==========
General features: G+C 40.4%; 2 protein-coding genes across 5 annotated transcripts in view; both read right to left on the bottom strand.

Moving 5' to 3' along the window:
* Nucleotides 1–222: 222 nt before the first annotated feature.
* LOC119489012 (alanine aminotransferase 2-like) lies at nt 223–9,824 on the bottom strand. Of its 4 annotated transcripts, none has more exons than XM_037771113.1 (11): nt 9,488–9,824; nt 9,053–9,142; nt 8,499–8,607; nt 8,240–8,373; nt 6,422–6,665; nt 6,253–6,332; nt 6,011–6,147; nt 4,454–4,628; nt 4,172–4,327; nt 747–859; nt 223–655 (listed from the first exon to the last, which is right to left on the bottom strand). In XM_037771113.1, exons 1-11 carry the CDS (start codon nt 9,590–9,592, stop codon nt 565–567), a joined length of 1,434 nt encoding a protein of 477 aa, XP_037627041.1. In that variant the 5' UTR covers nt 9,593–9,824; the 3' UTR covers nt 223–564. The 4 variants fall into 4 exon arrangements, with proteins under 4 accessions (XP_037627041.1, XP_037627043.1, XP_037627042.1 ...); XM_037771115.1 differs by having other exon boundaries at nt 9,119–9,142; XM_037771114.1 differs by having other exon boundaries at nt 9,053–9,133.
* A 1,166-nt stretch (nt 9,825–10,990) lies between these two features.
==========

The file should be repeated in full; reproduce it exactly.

General features: G+C 40.4%; 2 protein-coding genes across 5 annotated transcripts in view; both read right to left on the bottom strand.

Moving 5' to 3' along the window:
* Nucleotides 1–222: 222 nt before the first annotated feature.
* LOC119489012 (alanine aminotransferase 2-like) lies at nt 223–9,824 on the bottom strand. Of its 4 annotated transcripts, none has more exons than XM_037771113.1 (11): nt 9,488–9,824; nt 9,053–9,142; nt 8,499–8,607; nt 8,240–8,373; nt 6,422–6,665; nt 6,253–6,332; nt 6,011–6,147; nt 4,454–4,628; nt 4,172–4,327; nt 747–859; nt 223–655 (listed from the first exon to the last, which is right to left on the bottom strand). In XM_037771113.1, exons 1-11 carry the CDS (start codon nt 9,590–9,592, stop codon nt 565–567), a joined length of 1,434 nt encoding a protein of 477 aa, XP_037627041.1. In that variant the 5' UTR covers nt 9,593–9,824; the 3' UTR covers nt 223–564. The 4 variants fall into 4 exon arrangements, with proteins under 4 accessions (XP_037627041.1, XP_037627043.1, XP_037627042.1 ...); XM_037771115.1 differs by having other exon boundaries at nt 9,119–9,142; XM_037771114.1 differs by having other exon boundaries at nt 9,053–9,133.
* A 1,166-nt stretch (nt 9,825–10,990) lies between these two features.